Feature Archive

The Secrets of Aging Well

Live Long and Prosper

By Richard Trubo
WebMD Feature

Reviewed By Gary Vogin

If fighting off Father Time by deflating your cholesterol count and stress levels is tucked somewhere in the back of your mind, maybe you should keep it there. With a longer, healthier life as a goal, perhaps you should be turning more of your attention to making friends, waging war on your waistline, and extinguishing your cigarettes for good.

That is some of the wisdom emerging from the Harvard Study of Adult Development, the longest, most comprehensive examination of aging ever conducted. Since the 1930s, researchers have studied more than 800 men and women, following them from adolescence into old age, and seeking clues to the behaviors that translate into happy and healthy longevity.

The results haven't always been what even the investigators themselves anticipated. "I had expected that the longevity of your parents, the quality of your childhood, and your cholesterol levels would be very influential," says psychiatrist George Vaillant, MD, director of the Harvard study and senior physician at Brigham and Women's Hospital in Boston. "So I was very surprised that these particular variables weren't more important than they were."

Surprisingly, stressful events didn't predict future health, either. "Some people had a lot of stress, but aged very well," says Vaillant. "But how you deal with that stress does matter quite a bit."

In fact, rather than obsessing about your cholesterol, or even the genetic hand you were dealt, the Harvard study found that you'd be better off becoming preoccupied with the following factors that turned out to be most predictive of whether you'd move successfully through middle age and into your 80s:

  • Avoiding cigarettes
  • Good adjustment or coping skills ("making lemonade out of lemons")
  • Keeping a healthy weight
  • Exercising regularly
  • Maintaining strong social relationships (including a stable marriage)
  • Pursuing education

Woody Allen once observed that no one gets out of this world alive, but for as long as we're here, says Vaillant, we might as well stay as healthy and happy as possible. Vaillant, whose book Aging Well describes the decades-long Harvard study, says that it's "astonishing how many of the ingredients that predict longevity are within your control."

You've Gotta Have Friends

Aging successfully, according to Vaillant, is something like being tickled -- it's best achieved with another person. Whether your social connections are with a spouse, offspring, siblings, bridge partners, and/or fellow churchgoers, they're crucial to good health while growing older.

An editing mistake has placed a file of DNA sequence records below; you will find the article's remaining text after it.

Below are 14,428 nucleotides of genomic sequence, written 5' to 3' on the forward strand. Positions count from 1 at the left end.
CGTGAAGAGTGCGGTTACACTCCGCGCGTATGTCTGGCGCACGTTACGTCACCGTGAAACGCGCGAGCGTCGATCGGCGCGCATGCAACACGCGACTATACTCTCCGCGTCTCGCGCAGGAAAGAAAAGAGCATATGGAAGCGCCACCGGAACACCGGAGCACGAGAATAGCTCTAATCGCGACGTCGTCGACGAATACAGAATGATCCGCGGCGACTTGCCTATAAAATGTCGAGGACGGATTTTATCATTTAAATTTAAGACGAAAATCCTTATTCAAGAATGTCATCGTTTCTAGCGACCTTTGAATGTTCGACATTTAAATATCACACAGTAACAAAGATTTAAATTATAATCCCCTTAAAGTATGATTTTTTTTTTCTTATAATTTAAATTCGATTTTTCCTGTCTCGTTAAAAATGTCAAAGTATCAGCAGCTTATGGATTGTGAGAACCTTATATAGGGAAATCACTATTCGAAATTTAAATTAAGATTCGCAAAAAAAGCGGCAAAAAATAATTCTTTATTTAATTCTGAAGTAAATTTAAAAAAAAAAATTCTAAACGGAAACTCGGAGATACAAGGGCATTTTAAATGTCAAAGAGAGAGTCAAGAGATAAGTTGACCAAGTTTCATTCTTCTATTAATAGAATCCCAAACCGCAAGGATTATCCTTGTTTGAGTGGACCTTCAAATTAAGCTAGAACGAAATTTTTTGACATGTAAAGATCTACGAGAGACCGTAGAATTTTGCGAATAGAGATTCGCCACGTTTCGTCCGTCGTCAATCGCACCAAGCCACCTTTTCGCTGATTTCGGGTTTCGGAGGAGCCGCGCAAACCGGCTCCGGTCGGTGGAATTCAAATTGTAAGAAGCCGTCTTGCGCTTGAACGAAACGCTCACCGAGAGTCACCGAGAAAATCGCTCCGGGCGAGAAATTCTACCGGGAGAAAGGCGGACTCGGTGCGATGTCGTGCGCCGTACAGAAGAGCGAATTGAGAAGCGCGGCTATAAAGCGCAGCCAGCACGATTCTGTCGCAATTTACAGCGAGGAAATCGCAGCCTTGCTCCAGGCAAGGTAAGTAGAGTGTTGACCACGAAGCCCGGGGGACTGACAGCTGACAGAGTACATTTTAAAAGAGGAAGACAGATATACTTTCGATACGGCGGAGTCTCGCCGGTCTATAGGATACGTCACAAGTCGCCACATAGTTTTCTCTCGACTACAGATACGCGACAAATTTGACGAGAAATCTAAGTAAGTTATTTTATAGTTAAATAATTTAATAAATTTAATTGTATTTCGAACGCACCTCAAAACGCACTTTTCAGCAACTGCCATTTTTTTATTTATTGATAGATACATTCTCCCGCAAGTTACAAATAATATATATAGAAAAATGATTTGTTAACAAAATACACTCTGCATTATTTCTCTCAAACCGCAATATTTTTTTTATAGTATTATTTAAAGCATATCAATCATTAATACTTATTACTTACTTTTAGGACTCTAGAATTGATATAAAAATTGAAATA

Richard Lucky, one of the so-called "happy-well" participants in the Harvard study, was always surrounded by people, whether it was having friends over for dinner or interacting with his children and grandchildren. In his 70s, he sailed with his wife from San Francisco to Bali, and he had begun writing a book about the Civil War. He told the Harvard researchers, "I am living in the present -- enjoying life and good health while it lasts."

Other studies have confirmed the health-promoting power of social connections. At the UCLA School of Medicine's geriatrics division, Teresa Seeman, PhD, evaluated adults in their 70s over a seven-year period. She found that those with satisfying social relationships remained more mentally alert over the course of the study, with less age-related mental decline than people who were more isolated.

No one is certain exactly how a social network may help you stay healthy, although some research has shown that men and women who live alone tend to eat less well, which could jeopardize their physical and mental well-being. People with social connections also may have stronger disease-fighting immune systems.

"We're still struggling to understand it," says Vaillant. "People who use alcohol or are depressed are less likely to have social support, and thus personal relationships are an indicator that you're leading the rest of your life pretty well."

At RAND, a policy research "think tank" in Santa Monica, behavioral scientist Joan Tucker, PhD, says that having people in your life can make you feel loved and cared for, which can enhance your mental well-being. At the same time, a spouse or close friend can also remind you to go for walks or take your medication, which can have benefits for your physical health as well.

"Having someone prod you to get out and exercise might not make you feel loved in the short run - in fact, it may be quite irritating," says Tucker. "But it can be very effective in getting people to change their behaviors in positive ways."

Staying Mentally Active

Curiosity and creativity help transform older people into seemingly younger ones, says Vaillant, even if their joints ache and even once their days of enjoying free access to the office copying machine are a distant memory. Individuals who are always learning something new about the world, maintaining a playful spirit, and finding younger friends as they lose older ones also are making the most of the aging process.

The course of your own aging, argues Vaillant, is not written in stone, or even in your ancestry. Yes, he says, there may be genes that influence longevity, but because everyone has many good and many bad longevity genes, they tend to average out.

Even if your present lifestyle isn't what it should be, it's never too late to change. "It's a little like opening an IRA," says Vaillant. "The earlier you start one, the better, but no matter what your age, it's still worth doing." Everyone can make lifestyle changes that can move them in the direction of aging well.

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Last Editorial Review: 1/30/2005 11:35:31 PM



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